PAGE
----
Neither restaurants nor clothes add any long-term value to our lives.

Instead, with every book you buy, you put another brick in you house of professional growth, career success, and wellness. Books are a long-term investment that can create a higher positive return in a time.

For example, I set up a special budget for my monthly spending. Reducing my spending on clothing by $25–30 a month, I’ve started investing that money into buying books.

Set up a goal

You do not need to follow one of these people on LinkedIn claiming that you need to read 30 books a year, to be successful.

Set up your own goals and your own pathway to success.

You rather finish one book that is enjoyable for you, than 5 books you hated to read.

Set achievable and realistic goals. If you have limited time for yourself at this stage of your life, set up a book number that will perfectly fit with your schedule.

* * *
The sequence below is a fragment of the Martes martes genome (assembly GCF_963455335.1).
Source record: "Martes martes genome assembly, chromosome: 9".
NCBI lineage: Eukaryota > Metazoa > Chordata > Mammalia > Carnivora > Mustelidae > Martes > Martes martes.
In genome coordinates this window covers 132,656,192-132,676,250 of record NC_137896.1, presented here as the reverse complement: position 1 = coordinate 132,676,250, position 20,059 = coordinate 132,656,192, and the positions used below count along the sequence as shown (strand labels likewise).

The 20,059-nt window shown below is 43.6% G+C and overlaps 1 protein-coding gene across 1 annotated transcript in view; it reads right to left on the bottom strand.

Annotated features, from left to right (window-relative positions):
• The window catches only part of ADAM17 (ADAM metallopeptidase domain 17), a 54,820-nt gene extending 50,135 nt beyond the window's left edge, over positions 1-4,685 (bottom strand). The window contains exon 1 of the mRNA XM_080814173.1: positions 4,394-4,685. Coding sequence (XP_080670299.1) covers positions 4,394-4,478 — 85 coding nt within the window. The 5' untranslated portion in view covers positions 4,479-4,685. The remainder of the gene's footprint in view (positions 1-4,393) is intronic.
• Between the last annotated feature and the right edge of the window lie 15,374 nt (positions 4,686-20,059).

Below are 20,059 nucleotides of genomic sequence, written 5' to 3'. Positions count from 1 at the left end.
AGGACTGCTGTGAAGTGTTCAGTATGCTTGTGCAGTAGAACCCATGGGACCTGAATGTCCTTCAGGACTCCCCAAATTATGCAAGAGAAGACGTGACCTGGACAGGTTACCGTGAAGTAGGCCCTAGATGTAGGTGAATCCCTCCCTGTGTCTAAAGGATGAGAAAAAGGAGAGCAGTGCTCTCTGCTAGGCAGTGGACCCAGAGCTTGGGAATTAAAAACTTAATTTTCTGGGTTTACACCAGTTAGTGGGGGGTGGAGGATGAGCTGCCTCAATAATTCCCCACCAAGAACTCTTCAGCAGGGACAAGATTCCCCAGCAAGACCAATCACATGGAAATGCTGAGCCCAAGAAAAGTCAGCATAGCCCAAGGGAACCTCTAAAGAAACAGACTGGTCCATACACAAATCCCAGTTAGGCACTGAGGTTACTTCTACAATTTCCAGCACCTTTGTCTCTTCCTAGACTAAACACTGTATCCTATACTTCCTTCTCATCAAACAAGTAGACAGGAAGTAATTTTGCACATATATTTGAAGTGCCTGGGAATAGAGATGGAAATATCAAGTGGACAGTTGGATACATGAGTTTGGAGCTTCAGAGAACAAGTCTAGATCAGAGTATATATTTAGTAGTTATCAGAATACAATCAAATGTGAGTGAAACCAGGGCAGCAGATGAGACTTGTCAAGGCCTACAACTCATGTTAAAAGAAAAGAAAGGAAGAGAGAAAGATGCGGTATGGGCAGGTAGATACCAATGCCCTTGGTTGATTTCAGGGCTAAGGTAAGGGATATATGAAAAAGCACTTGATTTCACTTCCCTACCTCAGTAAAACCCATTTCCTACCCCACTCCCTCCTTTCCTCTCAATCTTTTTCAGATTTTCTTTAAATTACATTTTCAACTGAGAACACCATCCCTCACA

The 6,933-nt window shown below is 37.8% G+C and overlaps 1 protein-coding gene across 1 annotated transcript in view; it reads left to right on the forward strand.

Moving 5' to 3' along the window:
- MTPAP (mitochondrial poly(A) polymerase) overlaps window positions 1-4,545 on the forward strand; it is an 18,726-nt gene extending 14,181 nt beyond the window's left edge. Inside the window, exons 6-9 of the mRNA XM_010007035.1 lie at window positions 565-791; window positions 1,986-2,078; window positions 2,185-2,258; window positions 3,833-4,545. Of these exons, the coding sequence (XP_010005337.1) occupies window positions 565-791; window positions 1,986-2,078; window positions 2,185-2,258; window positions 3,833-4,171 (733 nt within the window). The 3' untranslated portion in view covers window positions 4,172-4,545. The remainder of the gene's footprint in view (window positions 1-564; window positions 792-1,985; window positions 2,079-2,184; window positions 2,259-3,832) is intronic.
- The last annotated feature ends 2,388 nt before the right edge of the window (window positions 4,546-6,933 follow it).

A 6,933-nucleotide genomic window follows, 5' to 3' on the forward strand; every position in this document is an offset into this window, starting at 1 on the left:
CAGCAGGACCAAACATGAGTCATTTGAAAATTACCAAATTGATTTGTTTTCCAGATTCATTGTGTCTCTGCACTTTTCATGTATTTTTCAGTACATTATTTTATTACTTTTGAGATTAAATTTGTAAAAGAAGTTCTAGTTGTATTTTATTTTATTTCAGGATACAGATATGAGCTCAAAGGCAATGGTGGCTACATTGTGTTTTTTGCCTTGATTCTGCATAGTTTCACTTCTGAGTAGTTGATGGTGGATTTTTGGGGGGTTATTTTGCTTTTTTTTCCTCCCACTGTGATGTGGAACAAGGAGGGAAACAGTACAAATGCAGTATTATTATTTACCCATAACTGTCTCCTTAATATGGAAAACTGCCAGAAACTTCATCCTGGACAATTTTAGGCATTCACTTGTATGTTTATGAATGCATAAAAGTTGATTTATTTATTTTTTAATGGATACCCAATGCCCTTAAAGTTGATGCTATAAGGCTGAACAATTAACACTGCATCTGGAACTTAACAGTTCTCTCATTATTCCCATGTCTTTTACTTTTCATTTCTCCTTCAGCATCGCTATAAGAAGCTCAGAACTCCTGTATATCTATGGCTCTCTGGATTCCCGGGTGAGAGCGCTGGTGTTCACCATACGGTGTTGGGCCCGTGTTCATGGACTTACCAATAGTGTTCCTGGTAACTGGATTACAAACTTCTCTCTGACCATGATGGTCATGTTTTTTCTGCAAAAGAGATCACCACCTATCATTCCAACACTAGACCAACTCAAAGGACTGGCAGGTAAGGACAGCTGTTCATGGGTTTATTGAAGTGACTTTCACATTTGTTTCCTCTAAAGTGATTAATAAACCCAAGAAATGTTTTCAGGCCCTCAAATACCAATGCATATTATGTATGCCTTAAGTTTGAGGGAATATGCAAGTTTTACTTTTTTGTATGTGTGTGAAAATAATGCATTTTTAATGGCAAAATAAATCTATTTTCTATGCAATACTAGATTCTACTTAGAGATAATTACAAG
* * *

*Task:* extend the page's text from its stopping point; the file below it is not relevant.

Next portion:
Don’t try to compete with ‘personas’ on social media; stay truthful to your mission.

For myself, I set a goal to read 5 books in 2020. To keep my interest and focus, I pick two different types of books at the same time. Jumping from how to think positively to Elon Musk’s success journey; and from historian Yuval Noah Harari21 Lessons for the 21st Century to Talk Like Ted, I keep my pace in the right direction.

Design an environment that triggers positive actions

The author of “Atomic Habits” James Clear in his book explains how designing your own positive environment helps to trigger certain actions. “Surrounding our environment with things that we want to do, can trigger certain actions at a certain time.”

That’s true.

When you buy a book, make it visible for you. Stop hiding them somewhere in the bookshelves that you don’t even see.

Put those books in a place that can be visible for you wherever you turn in your house.

From my living room to the kitchen I have books everywhere. No matter where I turn around in my house I see those attractive tittles that instantly grab my attention.

20 Minute Rule